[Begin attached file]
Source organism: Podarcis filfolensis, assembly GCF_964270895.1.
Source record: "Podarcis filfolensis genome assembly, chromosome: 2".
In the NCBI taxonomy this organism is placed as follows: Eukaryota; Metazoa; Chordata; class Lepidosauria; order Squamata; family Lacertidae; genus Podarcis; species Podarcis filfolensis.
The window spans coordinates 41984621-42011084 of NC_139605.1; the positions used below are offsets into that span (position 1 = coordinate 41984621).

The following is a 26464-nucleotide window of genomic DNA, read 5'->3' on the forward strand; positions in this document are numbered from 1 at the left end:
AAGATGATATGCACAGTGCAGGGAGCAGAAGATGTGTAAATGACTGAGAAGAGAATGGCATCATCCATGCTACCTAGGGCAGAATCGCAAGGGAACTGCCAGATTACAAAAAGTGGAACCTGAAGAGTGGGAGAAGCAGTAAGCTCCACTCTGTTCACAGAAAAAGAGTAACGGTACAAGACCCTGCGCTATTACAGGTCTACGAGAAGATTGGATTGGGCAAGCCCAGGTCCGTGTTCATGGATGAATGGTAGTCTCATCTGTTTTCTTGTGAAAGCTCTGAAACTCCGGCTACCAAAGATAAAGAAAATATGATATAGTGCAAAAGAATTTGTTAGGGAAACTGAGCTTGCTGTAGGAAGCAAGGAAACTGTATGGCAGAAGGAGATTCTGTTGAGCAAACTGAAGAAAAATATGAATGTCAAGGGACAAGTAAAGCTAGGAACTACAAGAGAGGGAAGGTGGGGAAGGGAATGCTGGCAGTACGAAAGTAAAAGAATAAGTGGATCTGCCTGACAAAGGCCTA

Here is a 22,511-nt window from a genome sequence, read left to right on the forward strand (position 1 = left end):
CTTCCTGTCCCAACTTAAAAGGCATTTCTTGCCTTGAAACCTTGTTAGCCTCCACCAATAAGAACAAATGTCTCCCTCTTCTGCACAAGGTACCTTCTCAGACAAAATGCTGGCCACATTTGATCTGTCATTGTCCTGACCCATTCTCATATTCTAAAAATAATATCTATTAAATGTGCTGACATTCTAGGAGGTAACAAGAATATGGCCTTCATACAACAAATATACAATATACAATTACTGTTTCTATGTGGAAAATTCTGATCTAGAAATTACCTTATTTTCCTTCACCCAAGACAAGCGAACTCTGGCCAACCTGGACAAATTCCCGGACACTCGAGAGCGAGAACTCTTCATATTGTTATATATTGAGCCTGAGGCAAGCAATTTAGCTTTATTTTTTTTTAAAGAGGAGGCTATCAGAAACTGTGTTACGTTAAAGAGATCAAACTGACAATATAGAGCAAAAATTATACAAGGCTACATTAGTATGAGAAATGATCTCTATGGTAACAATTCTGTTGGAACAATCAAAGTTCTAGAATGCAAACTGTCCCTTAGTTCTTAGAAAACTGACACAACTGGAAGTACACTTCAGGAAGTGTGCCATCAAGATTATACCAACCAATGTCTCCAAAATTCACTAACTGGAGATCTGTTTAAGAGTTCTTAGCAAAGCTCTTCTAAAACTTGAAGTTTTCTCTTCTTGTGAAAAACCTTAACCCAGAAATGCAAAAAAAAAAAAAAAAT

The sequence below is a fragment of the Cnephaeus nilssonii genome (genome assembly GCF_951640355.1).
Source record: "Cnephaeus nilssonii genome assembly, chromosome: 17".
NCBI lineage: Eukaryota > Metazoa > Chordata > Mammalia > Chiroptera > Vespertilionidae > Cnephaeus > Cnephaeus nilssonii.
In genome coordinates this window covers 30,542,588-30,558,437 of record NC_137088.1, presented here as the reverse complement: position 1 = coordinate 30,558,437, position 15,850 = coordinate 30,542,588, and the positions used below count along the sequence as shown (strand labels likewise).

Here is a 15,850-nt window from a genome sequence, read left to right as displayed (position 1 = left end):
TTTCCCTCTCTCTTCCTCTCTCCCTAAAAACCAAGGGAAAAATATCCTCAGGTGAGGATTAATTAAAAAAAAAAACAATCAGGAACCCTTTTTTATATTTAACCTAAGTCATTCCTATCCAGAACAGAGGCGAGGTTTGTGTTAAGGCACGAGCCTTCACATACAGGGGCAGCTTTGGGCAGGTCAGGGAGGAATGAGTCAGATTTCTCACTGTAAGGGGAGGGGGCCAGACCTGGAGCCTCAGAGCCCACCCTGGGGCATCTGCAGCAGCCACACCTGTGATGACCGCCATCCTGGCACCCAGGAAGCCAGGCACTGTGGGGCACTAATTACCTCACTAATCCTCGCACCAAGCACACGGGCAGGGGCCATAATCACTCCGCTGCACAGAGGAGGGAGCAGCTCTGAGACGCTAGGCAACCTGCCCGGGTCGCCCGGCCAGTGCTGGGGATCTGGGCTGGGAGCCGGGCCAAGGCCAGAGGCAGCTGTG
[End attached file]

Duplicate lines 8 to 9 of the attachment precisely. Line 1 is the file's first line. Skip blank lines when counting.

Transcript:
CTTCCTGTCCCAACTTAAAAGGCATTTCTTGCCTTGAAACCTTGTTAGCCTCCACCAATAAGAACAAATGTCTCCCTCTTCTGCACAAGGTACCTTCTCAGACAAAATGCTGGCCACATTTGATCTGTCATTGTCCTGACCCATTCTCATATTCTAAAAATAATATCTATTAAATGTGCTGACATTCTAGGAGGTAACAAGAATATGGCCTTCATACAACAAATATACAATATACAATTACTGTTTCTATGTGGAAAATTCTGATCTAGAAATTACCTTATTTTCCTTCACCCAAGACAAGCGAACTCTGGCCAACCTGGACAAATTCCCGGACACTCGAGAGCGAGAACTCTTCATATTGTTATATATTGAGCCTGAGGCAAGCAATTTAGCTTTATTTTTTTTTAAAGAGGAGGCTATCAGAAACTGTGTTACGTTAAAGAGATCAAACTGACAATATAGAGCAAAAATTATACAAGGCTACATTAGTATGAGAAATGATCTCTATGGTAACAATTCTGTTGGAACAATCAAAGTTCTAGAATGCAAACTGTCCCTTAGTTCTTAGAAAACTGACACAACTGGAAGTACACTTCAGGAAGTGTGCCATCAAGATTATACCAACCAATGTCTCCAAAATTCACTAACTGGAGATCTGTTTAAGAGTTCTTAGCAAAGCTCTTCTAAAACTTGAAGTTTTCTCTTCTTGTGAAAAACCTTAACCCAGAAATGCAAAAAAAAAAAAAAAAT

The sequence below is a fragment of the Cnephaeus nilssonii genome (genome assembly GCF_951640355.1).